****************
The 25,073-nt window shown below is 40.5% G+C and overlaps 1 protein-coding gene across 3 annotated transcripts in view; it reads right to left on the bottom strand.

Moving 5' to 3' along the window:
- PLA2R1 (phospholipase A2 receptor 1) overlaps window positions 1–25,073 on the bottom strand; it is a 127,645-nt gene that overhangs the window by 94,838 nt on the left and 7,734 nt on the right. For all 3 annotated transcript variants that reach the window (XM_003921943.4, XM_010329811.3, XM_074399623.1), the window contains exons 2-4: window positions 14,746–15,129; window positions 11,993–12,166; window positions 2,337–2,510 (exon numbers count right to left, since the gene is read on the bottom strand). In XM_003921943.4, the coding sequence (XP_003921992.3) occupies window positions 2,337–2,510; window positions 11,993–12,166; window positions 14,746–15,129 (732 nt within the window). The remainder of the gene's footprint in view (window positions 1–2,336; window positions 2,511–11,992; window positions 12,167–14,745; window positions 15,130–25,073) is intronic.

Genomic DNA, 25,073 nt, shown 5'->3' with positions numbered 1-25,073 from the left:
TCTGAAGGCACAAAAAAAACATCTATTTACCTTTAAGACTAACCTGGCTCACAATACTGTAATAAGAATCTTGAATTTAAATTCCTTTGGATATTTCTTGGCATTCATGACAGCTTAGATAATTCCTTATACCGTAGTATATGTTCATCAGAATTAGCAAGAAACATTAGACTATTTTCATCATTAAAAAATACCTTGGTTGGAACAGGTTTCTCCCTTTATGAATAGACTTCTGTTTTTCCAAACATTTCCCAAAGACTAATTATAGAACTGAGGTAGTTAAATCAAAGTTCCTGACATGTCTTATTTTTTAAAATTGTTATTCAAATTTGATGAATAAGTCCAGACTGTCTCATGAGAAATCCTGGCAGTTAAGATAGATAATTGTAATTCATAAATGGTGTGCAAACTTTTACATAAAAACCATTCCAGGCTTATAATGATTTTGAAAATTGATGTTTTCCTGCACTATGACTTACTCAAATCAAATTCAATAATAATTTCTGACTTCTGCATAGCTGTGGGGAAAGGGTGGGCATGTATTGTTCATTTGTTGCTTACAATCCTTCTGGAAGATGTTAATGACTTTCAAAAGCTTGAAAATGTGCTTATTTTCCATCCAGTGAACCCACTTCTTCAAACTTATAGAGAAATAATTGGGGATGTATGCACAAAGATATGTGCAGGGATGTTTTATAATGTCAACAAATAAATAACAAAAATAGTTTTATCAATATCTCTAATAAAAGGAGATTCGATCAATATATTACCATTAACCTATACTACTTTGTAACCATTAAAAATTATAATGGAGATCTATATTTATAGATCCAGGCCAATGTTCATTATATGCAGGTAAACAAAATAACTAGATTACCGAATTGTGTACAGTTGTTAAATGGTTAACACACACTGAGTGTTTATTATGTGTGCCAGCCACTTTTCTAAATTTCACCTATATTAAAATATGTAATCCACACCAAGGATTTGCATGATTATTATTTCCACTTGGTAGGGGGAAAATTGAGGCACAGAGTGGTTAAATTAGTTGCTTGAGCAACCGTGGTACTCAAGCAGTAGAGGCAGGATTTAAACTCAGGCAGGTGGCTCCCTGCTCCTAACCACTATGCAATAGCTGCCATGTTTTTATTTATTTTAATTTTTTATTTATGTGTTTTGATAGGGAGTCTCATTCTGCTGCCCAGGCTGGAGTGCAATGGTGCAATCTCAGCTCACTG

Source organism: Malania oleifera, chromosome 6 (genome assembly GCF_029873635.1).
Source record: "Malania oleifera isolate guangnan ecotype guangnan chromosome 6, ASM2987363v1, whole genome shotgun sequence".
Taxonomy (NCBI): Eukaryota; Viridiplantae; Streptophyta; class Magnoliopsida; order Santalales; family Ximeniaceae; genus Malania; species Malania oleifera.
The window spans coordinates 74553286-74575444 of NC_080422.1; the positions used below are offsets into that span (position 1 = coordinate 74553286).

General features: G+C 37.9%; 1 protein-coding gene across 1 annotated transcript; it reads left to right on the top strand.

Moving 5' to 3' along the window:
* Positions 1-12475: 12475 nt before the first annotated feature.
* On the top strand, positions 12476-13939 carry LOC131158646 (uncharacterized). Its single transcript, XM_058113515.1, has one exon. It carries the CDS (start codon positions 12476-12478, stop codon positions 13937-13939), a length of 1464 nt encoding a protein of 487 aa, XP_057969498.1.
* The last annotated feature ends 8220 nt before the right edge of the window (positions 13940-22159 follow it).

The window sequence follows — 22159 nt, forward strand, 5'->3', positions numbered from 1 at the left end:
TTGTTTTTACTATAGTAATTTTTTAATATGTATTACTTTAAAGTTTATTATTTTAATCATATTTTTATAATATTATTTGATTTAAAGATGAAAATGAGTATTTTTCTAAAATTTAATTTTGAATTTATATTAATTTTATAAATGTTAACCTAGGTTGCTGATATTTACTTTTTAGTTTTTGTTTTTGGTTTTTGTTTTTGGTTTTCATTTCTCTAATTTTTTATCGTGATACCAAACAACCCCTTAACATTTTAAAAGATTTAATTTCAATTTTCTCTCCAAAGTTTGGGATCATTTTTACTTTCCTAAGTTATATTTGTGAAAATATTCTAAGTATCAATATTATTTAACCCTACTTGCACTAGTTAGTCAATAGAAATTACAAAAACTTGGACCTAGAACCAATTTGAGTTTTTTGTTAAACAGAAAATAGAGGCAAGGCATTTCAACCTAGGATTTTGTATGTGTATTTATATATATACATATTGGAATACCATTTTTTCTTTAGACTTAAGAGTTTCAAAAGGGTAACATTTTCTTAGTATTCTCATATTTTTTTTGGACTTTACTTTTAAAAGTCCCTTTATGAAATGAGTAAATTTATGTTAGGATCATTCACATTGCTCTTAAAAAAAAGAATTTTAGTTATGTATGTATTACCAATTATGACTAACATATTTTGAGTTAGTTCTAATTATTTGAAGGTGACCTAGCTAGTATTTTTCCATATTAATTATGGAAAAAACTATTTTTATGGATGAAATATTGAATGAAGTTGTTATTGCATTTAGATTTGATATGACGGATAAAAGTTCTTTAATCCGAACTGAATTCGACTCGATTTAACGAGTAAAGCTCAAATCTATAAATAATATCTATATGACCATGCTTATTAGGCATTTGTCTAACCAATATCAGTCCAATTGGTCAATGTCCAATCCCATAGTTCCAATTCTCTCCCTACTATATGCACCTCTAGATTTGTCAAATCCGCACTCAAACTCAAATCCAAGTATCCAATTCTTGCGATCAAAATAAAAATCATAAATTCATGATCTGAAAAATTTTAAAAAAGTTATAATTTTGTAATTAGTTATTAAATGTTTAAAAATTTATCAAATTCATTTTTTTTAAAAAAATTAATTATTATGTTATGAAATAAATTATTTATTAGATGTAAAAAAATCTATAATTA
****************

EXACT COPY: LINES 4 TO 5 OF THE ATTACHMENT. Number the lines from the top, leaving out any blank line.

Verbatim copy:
Genomic DNA, 25,073 nt, shown 5'->3' with positions numbered 1-25,073 from the left:
TCTGAAGGCACAAAAAAAACATCTATTTACCTTTAAGACTAACCTGGCTCACAATACTGTAATAAGAATCTTGAATTTAAATTCCTTTGGATATTTCTTGGCATTCATGACAGCTTAGATAATTCCTTATACCGTAGTATATGTTCATCAGAATTAGCAAGAAACATTAGACTATTTTCATCATTAAAAAATACCTTGGTTGGAACAGGTTTCTCCCTTTATGAATAGACTTCTGTTTTTCCAAACATTTCCCAAAGACTAATTATAGAACTGAGGTAGTTAAATCAAAGTTCCTGACATGTCTTATTTTTTAAAATTGTTATTCAAATTTGATGAATAAGTCCAGACTGTCTCATGAGAAATCCTGGCAGTTAAGATAGATAATTGTAATTCATAAATGGTGTGCAAACTTTTACATAAAAACCATTCCAGGCTTATAATGATTTTGAAAATTGATGTTTTCCTGCACTATGACTTACTCAAATCAAATTCAATAATAATTTCTGACTTCTGCATAGCTGTGGGGAAAGGGTGGGCATGTATTGTTCATTTGTTGCTTACAATCCTTCTGGAAGATGTTAATGACTTTCAAAAGCTTGAAAATGTGCTTATTTTCCATCCAGTGAACCCACTTCTTCAAACTTATAGAGAAATAATTGGGGATGTATGCACAAAGATATGTGCAGGGATGTTTTATAATGTCAACAAATAAATAACAAAAATAGTTTTATCAATATCTCTAATAAAAGGAGATTCGATCAATATATTACCATTAACCTATACTACTTTGTAACCATTAAAAATTATAATGGAGATCTATATTTATAGATCCAGGCCAATGTTCATTATATGCAGGTAAACAAAATAACTAGATTACCGAATTGTGTACAGTTGTTAAATGGTTAACACACACTGAGTGTTTATTATGTGTGCCAGCCACTTTTCTAAATTTCACCTATATTAAAATATGTAATCCACACCAAGGATTTGCATGATTATTATTTCCACTTGGTAGGGGGAAAATTGAGGCACAGAGTGGTTAAATTAGTTGCTTGAGCAACCGTGGTACTCAAGCAGTAGAGGCAGGATTTAAACTCAGGCAGGTGGCTCCCTGCTCCTAACCACTATGCAATAGCTGCCATGTTTTTATTTATTTTAATTTTTTATTTATGTGTTTTGATAGGGAGTCTCATTCTGCTGCCCAGGCTGGAGTGCAATGGTGCAATCTCAGCTCACTG